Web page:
When I ask him about closure, and about whether it’s something he seeks or will ever get, he shrugs and replies no to both questions.
He still lives with his parents and sees his mum on a daily basis. But he doesn’t see a point in asking his mother or his aunt, who till today has no idea of the consequences her mere existence has had on his life, for answers.
“What’s the point? Is it going to change what happened in the past? No. I guess I have enough to live my life. I know that I was right back then and that I was ready. I could’ve been a good father.”
After pausing for a second, he adds, “It was just a hard lesson in acceptance.”
Outraged? Maybe. Dejected? Perhaps.
Abortion is already a difficult issue to have conversations about, and more often than not we don’t get the entire story for fear of asking questions that bring up traumatising memories.
It doesn’t help either when the stories that stick with us are the ones of douchebags who disappeared during an unexpected pregnancy or who insist on abortions.
The miracle of life is such that it requires a 50-50 contribution of DNA, yet we hear so little about the male perspective, and the stories of men who wanted but couldn’t keep their baby.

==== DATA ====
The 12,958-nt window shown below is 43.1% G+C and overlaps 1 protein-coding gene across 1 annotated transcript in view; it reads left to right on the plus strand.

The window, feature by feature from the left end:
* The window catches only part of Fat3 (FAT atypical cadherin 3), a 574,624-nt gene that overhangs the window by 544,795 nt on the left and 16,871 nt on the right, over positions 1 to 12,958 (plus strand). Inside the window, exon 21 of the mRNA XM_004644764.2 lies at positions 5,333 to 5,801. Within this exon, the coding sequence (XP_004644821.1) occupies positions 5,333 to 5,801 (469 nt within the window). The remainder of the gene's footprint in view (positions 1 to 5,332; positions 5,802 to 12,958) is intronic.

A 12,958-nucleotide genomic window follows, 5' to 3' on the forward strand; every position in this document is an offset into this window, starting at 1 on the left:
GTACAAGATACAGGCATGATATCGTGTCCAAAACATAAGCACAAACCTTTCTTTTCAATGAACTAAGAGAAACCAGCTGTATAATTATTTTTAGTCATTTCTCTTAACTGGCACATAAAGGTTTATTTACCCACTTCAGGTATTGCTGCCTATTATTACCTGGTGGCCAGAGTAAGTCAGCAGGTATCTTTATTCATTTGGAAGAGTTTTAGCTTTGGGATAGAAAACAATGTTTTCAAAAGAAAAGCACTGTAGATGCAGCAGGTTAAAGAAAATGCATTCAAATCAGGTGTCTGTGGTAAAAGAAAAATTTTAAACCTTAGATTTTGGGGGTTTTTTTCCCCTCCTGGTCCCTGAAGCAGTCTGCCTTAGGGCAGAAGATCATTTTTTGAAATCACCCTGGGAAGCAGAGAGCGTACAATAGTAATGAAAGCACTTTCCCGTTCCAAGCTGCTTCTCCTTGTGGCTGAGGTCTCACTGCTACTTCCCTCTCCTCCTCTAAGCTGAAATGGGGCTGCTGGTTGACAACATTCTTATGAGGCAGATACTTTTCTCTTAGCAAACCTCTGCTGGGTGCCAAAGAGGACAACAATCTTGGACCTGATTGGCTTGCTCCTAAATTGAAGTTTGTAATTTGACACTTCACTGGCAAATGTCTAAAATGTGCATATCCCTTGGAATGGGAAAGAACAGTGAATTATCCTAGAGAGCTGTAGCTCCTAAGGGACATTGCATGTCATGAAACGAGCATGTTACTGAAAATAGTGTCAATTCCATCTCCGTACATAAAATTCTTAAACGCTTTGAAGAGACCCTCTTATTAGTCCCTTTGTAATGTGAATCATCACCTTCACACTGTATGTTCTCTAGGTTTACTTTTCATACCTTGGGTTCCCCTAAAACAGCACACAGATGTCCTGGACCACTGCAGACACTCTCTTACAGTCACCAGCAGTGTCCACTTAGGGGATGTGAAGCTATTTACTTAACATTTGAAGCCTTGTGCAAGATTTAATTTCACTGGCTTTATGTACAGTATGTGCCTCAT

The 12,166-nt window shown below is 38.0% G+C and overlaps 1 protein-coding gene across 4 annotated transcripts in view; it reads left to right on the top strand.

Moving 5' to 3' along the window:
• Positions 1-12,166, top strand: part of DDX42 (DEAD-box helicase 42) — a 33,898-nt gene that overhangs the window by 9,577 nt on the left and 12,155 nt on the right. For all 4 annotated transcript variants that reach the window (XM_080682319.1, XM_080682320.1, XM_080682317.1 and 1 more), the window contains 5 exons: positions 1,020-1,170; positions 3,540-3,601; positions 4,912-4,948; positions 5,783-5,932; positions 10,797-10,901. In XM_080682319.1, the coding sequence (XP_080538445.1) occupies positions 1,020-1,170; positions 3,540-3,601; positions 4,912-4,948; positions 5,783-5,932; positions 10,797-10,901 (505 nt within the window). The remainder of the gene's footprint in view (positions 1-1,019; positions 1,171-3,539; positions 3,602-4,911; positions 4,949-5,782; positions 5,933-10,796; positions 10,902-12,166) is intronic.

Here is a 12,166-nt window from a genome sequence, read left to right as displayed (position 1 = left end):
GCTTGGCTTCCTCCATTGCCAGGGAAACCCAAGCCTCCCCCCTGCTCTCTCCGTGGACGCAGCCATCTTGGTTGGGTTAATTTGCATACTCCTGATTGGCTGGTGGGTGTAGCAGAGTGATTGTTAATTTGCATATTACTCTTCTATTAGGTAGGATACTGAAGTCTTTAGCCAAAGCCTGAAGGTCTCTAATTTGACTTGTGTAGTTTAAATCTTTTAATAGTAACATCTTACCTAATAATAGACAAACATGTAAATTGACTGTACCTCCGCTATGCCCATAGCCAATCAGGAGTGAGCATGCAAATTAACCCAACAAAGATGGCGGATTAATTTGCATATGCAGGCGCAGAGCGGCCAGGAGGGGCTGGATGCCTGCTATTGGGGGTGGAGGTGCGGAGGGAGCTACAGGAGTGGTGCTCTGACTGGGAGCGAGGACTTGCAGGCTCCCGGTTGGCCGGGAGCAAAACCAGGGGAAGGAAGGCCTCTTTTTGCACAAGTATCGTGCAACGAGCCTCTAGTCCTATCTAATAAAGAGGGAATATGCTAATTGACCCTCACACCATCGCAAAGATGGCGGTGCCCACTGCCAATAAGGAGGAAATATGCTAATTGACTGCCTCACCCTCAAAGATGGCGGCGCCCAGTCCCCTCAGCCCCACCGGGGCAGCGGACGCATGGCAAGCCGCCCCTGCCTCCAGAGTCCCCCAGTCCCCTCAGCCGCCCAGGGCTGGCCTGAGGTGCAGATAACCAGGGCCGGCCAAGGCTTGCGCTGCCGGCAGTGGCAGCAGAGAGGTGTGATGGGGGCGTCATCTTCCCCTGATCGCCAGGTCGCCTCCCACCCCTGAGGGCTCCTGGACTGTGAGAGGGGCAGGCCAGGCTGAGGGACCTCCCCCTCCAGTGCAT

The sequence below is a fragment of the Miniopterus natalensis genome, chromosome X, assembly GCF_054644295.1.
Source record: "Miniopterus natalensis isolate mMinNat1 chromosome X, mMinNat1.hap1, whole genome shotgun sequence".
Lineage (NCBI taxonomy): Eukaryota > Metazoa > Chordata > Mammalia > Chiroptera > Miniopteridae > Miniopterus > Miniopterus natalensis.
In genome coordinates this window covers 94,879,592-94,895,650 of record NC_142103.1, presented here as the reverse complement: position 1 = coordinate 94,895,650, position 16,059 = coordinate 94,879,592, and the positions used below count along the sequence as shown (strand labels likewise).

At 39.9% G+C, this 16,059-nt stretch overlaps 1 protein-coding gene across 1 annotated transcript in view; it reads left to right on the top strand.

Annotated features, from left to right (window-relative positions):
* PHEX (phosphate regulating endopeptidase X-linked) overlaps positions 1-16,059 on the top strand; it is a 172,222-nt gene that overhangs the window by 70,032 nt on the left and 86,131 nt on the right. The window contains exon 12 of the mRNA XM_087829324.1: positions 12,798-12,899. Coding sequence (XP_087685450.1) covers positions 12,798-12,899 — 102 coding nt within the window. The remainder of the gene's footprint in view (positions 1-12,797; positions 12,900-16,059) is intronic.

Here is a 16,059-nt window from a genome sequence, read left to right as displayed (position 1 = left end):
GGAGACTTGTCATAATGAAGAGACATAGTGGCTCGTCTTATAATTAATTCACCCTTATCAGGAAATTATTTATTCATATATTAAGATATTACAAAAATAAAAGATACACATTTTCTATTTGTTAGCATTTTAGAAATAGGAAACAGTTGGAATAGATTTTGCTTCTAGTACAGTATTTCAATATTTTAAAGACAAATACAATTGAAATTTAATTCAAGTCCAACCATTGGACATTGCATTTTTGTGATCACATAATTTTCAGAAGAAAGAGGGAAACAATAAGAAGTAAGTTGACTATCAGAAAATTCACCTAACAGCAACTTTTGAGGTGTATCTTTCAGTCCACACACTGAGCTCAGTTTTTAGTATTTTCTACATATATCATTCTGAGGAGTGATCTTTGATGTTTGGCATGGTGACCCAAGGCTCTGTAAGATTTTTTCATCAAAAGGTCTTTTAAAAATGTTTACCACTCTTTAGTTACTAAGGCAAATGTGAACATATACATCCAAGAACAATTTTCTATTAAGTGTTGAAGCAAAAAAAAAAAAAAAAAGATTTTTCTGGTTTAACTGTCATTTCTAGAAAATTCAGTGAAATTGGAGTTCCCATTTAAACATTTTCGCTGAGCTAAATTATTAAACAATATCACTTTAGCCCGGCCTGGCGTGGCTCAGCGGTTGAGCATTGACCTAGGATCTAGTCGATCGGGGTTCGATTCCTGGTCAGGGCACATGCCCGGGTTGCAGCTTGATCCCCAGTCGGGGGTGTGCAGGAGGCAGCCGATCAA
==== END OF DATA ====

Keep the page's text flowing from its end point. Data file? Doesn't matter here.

From the handful of women I subsequently speak to who’ve wanted or gone for an abortion, I learn that the general consensus is that their partner’s views would have had little to no effect on the outcome, with the common argument being “my body, my choice”.
They’re not wrong. It is their body and hence their choice. They’re the ones who will have to carry the pregnancy to term.
Yet I can’t help feeling that discussions around abortion tend to be too simplistic.
Say, for whatever reason, the woman doesn’t want the baby. What happens then to the men who see the unexpected pregnancy as a blessing and look forward to fatherhood? To what extent does it matter whether they want it when the mother has already made her choice? What if the man is willing and able to raise the child (on his own if necessary)? Does this change anything?
I don’t have the answers to these questions, and unfair as it is; as much as Raj might’ve been a victim of cruel circumstance, I suppose that’s life. All we can really do is to try and make the best out of the hand life deals us.
Sometimes you win with nothing, sometimes, you lose with aces.
*names have been changed at the request of the interviewees.